Biomedical Innovation: How the U.S. Can Stay Number One

By Ross DeVol, chief research officer of the Milken Institute

“The first step in winning the future is encouraging American innovation,” declared President Obama in his last State of the Union speech. A logical place to start is making sure that where we hold a lead, we keep it.

Today, the U.S. has such a lead in biomedical innovation — the process of transforming scientific discoveries into vaccines, diagnostics, devices and therapies that improve and save patients’ lives. This industry represents one of the great American success stories of the past century.

But success can breed complacency, and there are signs that U.S. dominance is eroding as other countries build formidable research, testing and manufacturing capabilities. Within the Beltway there’s little awareness of how the U.S. became a biomedical powerhouse in the first place — and of what’s at stake if we don’t bolster a critical industry.

As recently as 1980, European firms defined the biomedical industry, both in terms of market presence and their ability to produce new products. But beginning in the 1980s, the United States surged to the forefront. This sudden and remarkable shift was no accident. It was the direct result of smart federal policies: the absence of price controls, the clarity of regulatory approvals, the ability to attract foreign scientific talent to outstanding research universities, and a thoughtful intellectual property system.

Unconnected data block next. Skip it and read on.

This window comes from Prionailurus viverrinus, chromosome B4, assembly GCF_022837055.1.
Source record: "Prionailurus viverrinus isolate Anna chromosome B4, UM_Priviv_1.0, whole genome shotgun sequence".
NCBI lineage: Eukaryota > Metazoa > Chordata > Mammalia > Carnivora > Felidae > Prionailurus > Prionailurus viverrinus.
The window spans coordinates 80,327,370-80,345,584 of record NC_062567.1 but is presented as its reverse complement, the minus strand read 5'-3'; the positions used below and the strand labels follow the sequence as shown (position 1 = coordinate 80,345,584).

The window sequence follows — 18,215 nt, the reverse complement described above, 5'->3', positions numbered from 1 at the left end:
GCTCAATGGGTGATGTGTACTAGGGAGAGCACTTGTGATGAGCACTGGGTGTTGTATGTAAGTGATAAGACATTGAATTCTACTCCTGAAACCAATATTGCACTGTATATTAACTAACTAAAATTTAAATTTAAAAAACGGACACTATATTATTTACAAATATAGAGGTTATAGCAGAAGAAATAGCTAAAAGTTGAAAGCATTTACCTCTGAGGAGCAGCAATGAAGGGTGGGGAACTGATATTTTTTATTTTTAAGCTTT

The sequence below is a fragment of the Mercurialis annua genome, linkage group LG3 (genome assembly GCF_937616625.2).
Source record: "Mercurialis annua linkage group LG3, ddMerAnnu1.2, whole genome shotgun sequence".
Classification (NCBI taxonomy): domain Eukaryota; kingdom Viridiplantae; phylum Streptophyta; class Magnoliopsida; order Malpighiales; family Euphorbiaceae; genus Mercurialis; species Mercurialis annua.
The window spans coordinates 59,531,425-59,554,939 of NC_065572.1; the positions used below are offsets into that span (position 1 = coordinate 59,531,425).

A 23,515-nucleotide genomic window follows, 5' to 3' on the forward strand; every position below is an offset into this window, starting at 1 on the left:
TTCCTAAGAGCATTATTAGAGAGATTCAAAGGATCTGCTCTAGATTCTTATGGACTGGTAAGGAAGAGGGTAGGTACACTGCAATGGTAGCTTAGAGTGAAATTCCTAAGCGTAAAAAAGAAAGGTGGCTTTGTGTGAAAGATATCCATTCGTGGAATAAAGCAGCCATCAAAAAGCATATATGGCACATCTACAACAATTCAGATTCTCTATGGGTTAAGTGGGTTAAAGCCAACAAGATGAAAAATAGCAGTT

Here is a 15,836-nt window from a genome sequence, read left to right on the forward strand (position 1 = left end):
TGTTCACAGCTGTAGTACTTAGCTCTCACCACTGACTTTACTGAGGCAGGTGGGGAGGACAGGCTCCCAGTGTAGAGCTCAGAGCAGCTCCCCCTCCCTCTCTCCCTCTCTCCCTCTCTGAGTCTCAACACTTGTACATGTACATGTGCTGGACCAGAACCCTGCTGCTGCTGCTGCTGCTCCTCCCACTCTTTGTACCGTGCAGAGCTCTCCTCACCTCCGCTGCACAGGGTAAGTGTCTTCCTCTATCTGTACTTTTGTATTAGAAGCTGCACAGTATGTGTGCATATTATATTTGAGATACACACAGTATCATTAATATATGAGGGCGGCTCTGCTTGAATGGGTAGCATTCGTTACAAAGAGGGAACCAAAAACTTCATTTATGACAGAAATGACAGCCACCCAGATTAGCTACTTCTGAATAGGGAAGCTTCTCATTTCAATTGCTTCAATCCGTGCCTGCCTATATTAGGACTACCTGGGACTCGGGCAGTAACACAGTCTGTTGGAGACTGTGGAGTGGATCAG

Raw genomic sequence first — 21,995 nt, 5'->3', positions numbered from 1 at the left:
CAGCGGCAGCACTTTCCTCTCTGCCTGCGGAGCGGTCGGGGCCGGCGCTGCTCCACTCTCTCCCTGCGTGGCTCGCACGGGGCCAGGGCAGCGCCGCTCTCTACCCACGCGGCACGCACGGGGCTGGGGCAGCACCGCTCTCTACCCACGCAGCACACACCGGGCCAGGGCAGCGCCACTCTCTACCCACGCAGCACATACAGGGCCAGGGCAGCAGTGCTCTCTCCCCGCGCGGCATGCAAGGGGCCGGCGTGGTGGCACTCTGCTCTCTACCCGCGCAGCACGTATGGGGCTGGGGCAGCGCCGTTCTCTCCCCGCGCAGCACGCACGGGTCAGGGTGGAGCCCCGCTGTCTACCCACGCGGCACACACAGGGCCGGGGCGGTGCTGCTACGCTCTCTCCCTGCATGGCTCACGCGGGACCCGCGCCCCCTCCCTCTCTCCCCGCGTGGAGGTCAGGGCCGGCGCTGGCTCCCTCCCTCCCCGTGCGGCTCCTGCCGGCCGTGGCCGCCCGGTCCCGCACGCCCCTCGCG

With the resulting ecosystem — defined by university-business collaborations, industry clusters, private equity finance and entrepreneurship — the American student far surpassed the European master. The innovative leaps made in biopharmaceutical research, medical devices and diagnostics transformed the industry in the United States.

On the investment front, Switzerland-based Novartis AG established its main research hub in Cambridge, Mass., in the early 2000s, while another Swiss firm, Roche, acquired a majority stake in Genentech in 1990 and bought out full ownership in 2009. Sanofi, which is headquartered in France, announced a deal in February 2011 to acquire the Cambridge-based biotech firm Genzyme. These moves underscore how the rest of the world values U.S. assets.

On the jobs front, more than 1.2 million Americans were employed by the biomedical industry in 2009, according to the most recent data from the Bureau of Labor Statistics. The average job in the U.S. biomedical industry paid $78,600, more than 70 percent higher than the national average. And once the ripple effects of its supply chain are taken into consideration, the industry accounts for 5.3 million jobs, or 4 percent of America’s non-farm employment.

The United States assumed the mantle of global biomedical leadership by putting the right infrastructure in place and then being first to commercialize recombinant DNA research. But its continued standing doesn’t come with a long-term guarantee.

If another nation develops a similar ecosystem and subsequently makes a pivotal breakthrough, it could tip the scales in the other direction. This scenario isn’t all that far-fetched. Witness the nanotech-related patents granted between 1996 and 2008: While the U.S. led with 29.7 percent of the world’s patents in this field, China was a close second with 24.3 percent.